Here are but a few of the the ways this will affect their analysis:

  • Crime reduction benefits are overestimated both because heavy drinkers are modelled as being far more price responsive than they really are and because crime seems more responsive to binge drinking than to longer term heavy drinking, and it’s the latter that seems more affected than the former among heavy drinkers. 
  • The health effects will be overestimated where harmful drinkers are modelled as sharply curtailing consumption and where we underestimate by how much moderate drinkers shift into non-drinking and miss out on the health benefits of moderate drinking.
  • The deadweight costs facing moderate consumers are underestimated in the Sheffield figures that understate moderate drinkers’ consumption elasticity.
  • All the other benefits that require consumption reductions among heavy drinkers will also be overstated.
Tables 40 and 41 have a whole whack of sensitivity checks. What if population growth is lower or higher? What if we use a higher or lower discount rate? Nowhere in the 21 sensitivity analyses is the one that really matters: “What if we use a sane, international-consensus measure of relative price elasticities?”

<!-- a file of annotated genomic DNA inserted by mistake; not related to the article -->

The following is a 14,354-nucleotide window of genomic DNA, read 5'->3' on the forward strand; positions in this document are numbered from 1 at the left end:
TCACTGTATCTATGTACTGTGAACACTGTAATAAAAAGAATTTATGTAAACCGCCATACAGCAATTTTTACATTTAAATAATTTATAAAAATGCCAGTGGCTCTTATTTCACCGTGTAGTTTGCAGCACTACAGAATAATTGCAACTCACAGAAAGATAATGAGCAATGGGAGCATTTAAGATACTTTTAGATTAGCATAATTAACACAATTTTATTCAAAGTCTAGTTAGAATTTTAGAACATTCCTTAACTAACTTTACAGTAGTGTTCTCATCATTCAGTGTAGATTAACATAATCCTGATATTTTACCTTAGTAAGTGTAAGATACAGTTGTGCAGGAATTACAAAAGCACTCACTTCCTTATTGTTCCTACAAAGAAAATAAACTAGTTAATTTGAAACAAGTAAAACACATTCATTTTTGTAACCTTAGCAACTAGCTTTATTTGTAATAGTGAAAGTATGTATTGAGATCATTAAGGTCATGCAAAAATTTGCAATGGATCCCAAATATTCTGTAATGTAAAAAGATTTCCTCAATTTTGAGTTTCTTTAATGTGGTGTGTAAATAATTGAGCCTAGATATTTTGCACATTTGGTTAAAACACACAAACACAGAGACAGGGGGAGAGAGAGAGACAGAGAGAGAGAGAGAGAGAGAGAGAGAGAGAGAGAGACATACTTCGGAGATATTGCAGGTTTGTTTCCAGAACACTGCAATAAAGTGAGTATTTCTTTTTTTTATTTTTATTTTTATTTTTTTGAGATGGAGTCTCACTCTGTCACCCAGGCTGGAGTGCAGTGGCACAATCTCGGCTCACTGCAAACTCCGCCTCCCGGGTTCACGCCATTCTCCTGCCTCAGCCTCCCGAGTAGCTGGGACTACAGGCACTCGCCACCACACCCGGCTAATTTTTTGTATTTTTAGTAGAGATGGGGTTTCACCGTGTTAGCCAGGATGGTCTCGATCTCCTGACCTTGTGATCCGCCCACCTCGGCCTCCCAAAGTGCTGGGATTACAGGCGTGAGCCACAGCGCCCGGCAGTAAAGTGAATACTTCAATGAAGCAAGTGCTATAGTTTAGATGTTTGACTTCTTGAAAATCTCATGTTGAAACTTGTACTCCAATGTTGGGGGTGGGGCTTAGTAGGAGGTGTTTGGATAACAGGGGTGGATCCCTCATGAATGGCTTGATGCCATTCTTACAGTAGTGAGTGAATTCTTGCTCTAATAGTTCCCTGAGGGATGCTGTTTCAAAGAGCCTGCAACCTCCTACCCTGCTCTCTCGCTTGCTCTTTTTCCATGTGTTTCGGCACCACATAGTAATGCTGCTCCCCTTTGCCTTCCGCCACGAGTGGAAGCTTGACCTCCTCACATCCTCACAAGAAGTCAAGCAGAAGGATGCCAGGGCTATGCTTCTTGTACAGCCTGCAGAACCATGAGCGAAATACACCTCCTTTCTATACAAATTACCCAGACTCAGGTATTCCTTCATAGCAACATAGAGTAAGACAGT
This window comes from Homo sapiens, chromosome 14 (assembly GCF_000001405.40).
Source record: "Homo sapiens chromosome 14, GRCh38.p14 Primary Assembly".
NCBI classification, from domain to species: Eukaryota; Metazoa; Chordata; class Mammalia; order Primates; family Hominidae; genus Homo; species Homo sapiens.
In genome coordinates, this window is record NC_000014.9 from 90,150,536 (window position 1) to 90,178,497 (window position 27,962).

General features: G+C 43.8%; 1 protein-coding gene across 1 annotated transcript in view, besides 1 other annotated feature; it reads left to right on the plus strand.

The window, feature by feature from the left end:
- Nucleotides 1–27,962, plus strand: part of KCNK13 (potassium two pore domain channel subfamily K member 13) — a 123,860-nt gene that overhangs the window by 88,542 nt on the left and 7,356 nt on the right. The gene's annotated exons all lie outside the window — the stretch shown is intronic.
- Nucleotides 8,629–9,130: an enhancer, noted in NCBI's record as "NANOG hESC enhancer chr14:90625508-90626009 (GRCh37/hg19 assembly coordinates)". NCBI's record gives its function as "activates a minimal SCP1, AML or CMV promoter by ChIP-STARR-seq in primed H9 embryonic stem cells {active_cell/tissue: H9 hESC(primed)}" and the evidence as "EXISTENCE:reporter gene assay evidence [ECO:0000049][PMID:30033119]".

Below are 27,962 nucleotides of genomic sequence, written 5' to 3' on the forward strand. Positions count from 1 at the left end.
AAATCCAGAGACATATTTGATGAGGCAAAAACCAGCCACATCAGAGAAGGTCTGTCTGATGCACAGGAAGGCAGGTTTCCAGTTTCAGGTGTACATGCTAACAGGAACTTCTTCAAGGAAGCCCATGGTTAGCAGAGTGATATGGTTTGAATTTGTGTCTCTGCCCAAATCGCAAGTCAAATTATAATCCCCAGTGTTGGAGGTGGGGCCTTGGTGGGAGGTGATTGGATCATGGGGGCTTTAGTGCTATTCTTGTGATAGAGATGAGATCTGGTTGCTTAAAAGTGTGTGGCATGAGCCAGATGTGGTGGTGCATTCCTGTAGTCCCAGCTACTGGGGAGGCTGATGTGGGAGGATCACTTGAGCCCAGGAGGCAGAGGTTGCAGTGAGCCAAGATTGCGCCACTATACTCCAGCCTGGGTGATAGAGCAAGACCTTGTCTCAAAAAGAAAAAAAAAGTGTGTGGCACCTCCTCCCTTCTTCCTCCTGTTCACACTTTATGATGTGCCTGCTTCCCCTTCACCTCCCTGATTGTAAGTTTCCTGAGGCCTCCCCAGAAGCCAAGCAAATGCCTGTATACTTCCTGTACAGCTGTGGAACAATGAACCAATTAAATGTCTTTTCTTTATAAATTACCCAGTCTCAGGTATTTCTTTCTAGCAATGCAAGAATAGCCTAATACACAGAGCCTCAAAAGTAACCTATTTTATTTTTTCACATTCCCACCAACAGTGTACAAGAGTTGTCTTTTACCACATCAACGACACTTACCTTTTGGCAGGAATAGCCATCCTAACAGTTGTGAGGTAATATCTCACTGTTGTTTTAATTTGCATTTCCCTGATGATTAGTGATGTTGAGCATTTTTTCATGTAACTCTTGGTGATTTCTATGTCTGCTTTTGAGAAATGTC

Whether this is enough to overturn their net benefits finding – I can’t tell without a pretty extensive bit of work. Just linear extrapolations from the changes in harmful and moderate consumption won’t do it: deadweight costs will increase extraproportionately, and harms are likely exponential in heavy consumption.* But I’m pretty sure that Collins was dead right in not relying on this stuff to justify imposing minimum pricing: the case hasn’t been made. 
A few other potential problems on a cursory reading:
  • They estimate the productivity costs of those showing up to work with hangovers under the assumption that those prone to showing up to work with hangovers have average productivity characteristics but for their propensity to show up for work with hangovers. I rather suspect that less conscientious workers are more prone to showing up unfit for duty, and that this affects more than just hangovers.
  • They estimate the productivity costs of taking a day off for a hangover under the assumption that the kinds of people who take a sickie for a hangover wouldn’t have used up that free sick day for some other recreational purpose later in the year. This also seems implausible.